Venkataramana Rao, J.
1. The plaintiff sued to recover a sum of Rs. 4,177-7-4, as being due under a promissory note dated 28th November 1925, executed by one Rayarappa Nambiar and then karnavan of the defendant tarwad. This suit was instituted after the death of Rayarappa Nambiar against the succeeding karnavan who also died during the pendency of this suit, and his legal representative is the appellant in this second appeal. The defendant denied execution of the promissory note and also contended that there was no necessity to borrow the amount under the note, that the suit was barred by limitation;' and in any event a decree could not be passed against the tarwad. Both the lower Courts have found that the promissory note was genuine and there was necessity for the tarwad to borrow and the-endorsement on the promissory note saved the plaintiff's claim from being barred by limitation.
2. Four points have been raised before me by Mr. Govinda Menon on behalf of the appellant. The first point argued by him is that on the pronote as it stands the suit could not be maintained because the karnavan does not purport to sign the note as karnavan. He relies on the Full Bench ruling in Govinda Nair v. Nanu Menon 1915 27 MLJ 595. The said ruling no doubt supports him as the promissory note in this case does not purport to be signed by Rayarappa Nambiar as the karnavan. The said Full Bench decision dealt with a case where the suit was laid solely on the note, but the plaint in this case was based not only on the note but also alternatively upon consideration. As laid down by their Lordships of the Privy Council in Sadasuk Janki Das v. Sri Kishen Pershad 1918 46 Cal 663 it is open to a party not only to sue on the note but alternatively on the consideration. Therefore, as there was a claim on the consideration, the suit is maintainable according to the Full Bench ruling in Krishna Ayyar v. Krishnasami Ayyar (1900) 23 Mad 597, and the Full Bench ruling in Govinda Nair v. Nanu Menon 1915 27 MLJ 595 clearly indicates that such a suit is maintainable. The second point urged by Mr. Govinda Menon is that the suit is barred by limitation. The endorsement on the promissory note on which reliance is placed by the lower Court runs thus:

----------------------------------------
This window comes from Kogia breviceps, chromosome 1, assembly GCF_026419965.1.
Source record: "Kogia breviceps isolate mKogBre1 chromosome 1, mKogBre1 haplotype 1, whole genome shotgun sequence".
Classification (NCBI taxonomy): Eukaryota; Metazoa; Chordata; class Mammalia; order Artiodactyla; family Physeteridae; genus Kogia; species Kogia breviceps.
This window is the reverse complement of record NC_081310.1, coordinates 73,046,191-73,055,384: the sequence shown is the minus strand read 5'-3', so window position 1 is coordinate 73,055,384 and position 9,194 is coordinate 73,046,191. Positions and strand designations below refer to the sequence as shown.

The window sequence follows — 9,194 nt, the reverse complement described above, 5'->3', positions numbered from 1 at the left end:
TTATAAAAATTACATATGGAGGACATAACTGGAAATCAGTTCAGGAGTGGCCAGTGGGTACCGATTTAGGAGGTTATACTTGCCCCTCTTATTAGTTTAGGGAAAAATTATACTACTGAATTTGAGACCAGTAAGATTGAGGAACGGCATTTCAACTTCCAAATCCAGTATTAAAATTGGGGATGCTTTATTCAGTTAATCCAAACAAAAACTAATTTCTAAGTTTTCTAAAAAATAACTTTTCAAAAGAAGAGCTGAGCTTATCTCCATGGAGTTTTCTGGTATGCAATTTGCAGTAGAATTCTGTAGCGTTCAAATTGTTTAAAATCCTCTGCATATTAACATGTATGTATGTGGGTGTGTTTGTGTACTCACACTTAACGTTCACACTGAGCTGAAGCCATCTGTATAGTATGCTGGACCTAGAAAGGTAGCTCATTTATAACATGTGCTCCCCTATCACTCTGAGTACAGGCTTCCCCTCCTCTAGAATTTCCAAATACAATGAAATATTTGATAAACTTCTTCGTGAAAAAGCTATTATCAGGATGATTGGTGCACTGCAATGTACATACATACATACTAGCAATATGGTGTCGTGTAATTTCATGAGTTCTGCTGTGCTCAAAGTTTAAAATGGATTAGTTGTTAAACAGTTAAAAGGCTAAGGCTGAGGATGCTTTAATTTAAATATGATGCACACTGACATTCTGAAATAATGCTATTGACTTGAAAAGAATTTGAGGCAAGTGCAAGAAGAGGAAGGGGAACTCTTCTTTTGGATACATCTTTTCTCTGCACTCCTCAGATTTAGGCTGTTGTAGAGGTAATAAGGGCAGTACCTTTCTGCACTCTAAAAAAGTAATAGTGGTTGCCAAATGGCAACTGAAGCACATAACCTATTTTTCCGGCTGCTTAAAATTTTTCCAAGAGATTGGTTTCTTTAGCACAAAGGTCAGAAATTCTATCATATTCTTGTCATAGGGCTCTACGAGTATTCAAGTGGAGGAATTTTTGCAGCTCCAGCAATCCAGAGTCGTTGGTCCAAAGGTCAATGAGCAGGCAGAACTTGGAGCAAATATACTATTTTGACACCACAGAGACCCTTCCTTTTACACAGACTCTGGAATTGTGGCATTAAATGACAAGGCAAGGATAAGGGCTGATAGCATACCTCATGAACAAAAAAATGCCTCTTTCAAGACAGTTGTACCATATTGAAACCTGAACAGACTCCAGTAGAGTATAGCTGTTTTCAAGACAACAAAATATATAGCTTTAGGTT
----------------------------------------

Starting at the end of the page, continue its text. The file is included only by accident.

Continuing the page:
Out of the amount due under the promissory note Rs. 1,000 was paid this day. (Signed) Samanth Korakkat Edathil Rayarappa Nambiar.
3. Mr. Govinda Menon's argument is that as the amount of Rs. 1,000 does not purport to be a payment towards interest as such, the endorsement cannot be availed of for the purpose of saving limitation. He relied on the ruling in Damodar v. Jankibal (1903) 5 Bom LR 350 which seems to support him. The said decision seems to imply that where there is a payment without indicating whether it is a payment towards interest or principal such a payment cannot be taken as payment of interest as such within the meaning of Section 20, Limitation Act. But a different view was taken in another case of the same High Court in Subraya v. Pakaya (1902) 4 Bom LR 231. This case has been followed in this High Court by Phillips, J. in Ramakrishna Annavi v. Pichandi Chettiar 1923 MWN 564. Apart from the question whether said payment can be treated as interest as such, there is a clear acknowledgment of liability which would be enough to save limitation. I accordingly overrule this contention. The next point urged is that there was no necessity for the tarwad to borrow as it appears from the evidence that the tarwad has been in receipt of a very large annual income. But the finding of the learned District Judge in this ease is that the amount was borrowed for the expenses of the litigation which concerned the tarwad that at the time the amount was borrowed the tarwad had no funds and therefore there was necessity to borrow the said amount. I accept the said finding and hold that there was necessity for the loan which will bind the tarwad. The cases relied on by Mr. Govinda Menon are distinguishable because there was no evidence in those cases that at the time when the amount was borrowed the tarwad was under necessity to borrow the amount. The last point urged by Mr. Govinda Menon is that there has been a. material alteration of the note and the plaintiff must therefore be non-suited. The alteration complained of by him is an endorsement on the note which runs thus:
I have received to my satisfaction the amount due under this.
(Signed) Karakkat Edathil Othanan Nambiar.